, a behavioral scientist at Stanford University talks more about this strategy in his book Tiny Habits
and also on this Doctors Farmacy Podcast
with Dr. Mark Hyman who is one of my favorite functional medical doctors.
Start small, and make them fun and easy!
Let's be honest with ourselves...if the goal feels like a chore or is just something you really don't want to ever do, you probably won't reach it. Christine Carter, Ph.D, author, coach and speaker writes in How to Use Immediate Gratification to Reach Long-Term Goals
, "if we want our habits to stick, we need to start really, really small. It is hard for us humans to make lots of behavior changes all at once. Creating a new habit or routine can take a great deal of energy and focus, and we have only so much self-control in a given day to work with."
Examples would be calling a best friend (vs texting) if your goal is to feel more connected with friends, adding in a new vegetable once a week for a month if your goal is health related, or making a conscious effort to network more by reaching out a to a new contact 1 x per week if the goal is career focused.
Celebrating your wins no matter how small (high five yourself after you complete 2 push ups), allows you to feel the emotion of success and feeling successful will keep you motivated to keep going which will create the behavior change. Call a friend to tell them about your success and allow them to congratulate you. Having an accountability partner or cheerleader can also give you the positive reinforcement you need to create the lasting change.
Don't let negative self talk and loathing derail you.
Negative self talk is the #1 reason why we fail at meeting our goals. This negative feedback loop can get in the way of the emotions we feel around success and will eventually push us to give up if we let it. Avoid this trap by first creating awareness around your negative thoughts. If you find they are constant, start writing them down. Every time you feel yourself being self critical, note the situation and the negative thought. Psychology Today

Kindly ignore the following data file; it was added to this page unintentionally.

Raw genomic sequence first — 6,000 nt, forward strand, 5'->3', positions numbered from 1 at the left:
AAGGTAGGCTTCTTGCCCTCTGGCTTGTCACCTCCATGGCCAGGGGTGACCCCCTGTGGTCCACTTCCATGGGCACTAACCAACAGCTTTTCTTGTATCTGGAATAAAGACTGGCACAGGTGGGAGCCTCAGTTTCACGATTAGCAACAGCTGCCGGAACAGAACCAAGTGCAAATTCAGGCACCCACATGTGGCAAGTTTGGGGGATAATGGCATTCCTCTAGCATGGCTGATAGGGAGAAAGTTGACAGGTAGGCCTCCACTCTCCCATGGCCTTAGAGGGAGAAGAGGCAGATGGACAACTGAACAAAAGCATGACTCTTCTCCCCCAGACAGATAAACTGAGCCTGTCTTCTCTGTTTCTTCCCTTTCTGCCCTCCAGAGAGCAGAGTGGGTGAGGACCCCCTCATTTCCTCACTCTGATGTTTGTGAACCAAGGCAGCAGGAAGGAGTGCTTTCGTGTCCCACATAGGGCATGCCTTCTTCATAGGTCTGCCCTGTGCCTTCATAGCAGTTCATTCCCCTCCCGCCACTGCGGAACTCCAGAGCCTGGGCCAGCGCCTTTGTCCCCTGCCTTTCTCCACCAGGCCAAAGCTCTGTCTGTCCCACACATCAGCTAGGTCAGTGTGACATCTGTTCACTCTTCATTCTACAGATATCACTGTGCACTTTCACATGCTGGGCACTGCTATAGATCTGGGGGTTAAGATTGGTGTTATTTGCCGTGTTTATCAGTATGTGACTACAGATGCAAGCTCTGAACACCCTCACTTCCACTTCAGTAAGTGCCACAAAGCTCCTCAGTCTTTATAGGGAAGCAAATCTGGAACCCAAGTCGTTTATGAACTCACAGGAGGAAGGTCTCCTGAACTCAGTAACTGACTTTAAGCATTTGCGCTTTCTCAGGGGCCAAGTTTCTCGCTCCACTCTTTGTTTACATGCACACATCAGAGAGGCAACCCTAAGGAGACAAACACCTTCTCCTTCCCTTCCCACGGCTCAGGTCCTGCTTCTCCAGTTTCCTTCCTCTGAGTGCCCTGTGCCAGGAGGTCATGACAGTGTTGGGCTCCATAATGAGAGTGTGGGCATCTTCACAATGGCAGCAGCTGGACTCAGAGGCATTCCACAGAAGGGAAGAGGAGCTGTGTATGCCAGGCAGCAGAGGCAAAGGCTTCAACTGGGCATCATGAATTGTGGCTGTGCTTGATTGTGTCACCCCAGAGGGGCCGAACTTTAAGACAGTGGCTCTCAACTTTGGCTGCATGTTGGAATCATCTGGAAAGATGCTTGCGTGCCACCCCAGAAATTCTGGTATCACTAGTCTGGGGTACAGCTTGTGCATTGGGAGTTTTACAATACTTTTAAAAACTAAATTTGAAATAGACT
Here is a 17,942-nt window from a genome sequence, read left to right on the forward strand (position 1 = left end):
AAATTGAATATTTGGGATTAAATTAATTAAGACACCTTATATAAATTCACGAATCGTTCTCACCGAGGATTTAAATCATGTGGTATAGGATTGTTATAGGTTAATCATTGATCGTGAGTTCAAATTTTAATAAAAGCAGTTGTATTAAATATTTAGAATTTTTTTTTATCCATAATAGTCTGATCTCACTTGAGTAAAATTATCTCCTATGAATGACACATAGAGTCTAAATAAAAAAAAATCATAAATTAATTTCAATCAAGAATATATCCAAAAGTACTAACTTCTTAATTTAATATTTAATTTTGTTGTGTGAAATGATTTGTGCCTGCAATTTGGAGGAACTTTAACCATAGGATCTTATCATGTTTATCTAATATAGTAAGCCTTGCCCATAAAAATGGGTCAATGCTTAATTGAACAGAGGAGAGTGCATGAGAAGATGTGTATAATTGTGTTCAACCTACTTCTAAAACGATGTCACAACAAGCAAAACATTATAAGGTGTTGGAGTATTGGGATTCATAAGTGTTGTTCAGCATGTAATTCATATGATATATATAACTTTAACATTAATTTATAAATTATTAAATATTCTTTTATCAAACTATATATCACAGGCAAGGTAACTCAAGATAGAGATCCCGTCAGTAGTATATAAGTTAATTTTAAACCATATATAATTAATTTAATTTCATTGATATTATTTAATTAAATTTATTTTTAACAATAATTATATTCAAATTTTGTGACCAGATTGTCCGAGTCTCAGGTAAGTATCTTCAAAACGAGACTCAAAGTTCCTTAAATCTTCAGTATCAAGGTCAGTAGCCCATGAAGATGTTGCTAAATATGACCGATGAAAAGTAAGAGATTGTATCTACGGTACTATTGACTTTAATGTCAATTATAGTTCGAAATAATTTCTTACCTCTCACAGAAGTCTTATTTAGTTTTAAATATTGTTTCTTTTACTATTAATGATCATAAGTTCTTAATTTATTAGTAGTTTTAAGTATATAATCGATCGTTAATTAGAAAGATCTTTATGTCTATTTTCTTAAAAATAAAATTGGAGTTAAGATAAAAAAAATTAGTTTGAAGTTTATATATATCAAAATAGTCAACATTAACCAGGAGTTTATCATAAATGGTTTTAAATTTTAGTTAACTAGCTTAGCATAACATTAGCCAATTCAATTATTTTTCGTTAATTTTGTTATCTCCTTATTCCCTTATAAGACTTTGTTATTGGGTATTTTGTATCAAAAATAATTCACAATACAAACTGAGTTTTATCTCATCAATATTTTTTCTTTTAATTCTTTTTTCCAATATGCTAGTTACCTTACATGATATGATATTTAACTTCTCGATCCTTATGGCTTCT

writes, that the inner critic you are hearing isn't your authentic self, but rather "a voice you have internalized based on outside influences and learning such as other people's criticisms, expectations and standards." Separate your identity from this voice and stand up to it, letting it know it CAN'T and WON'T derail you. For a more detailed step-by-step guide on how to pull yourself out of this negative feedback loop check out, Negative Self Talk and How to Change It
, by Shad Helmstetter.
Meet Sarah Sperry
Sarah Sperry is a certified Executive Health & Wellbeing coach and a Fair Play Facilitator. She has over 20 years of corporate experience working for large companies in the financial services industry where she was actively involved in DEI, leadership, advocating for better parental leave policies, and overall culture change. She's a former collegiate level swimmer who's passionate about fitness, health, and nutrition. Her personal story and struggle with burnout has been featured in the Wall Street Journal and Bloomberg News and was what inspired her to pivot into coaching. Follow her on social @sperrywellness or email her at firstname.lastname@example.org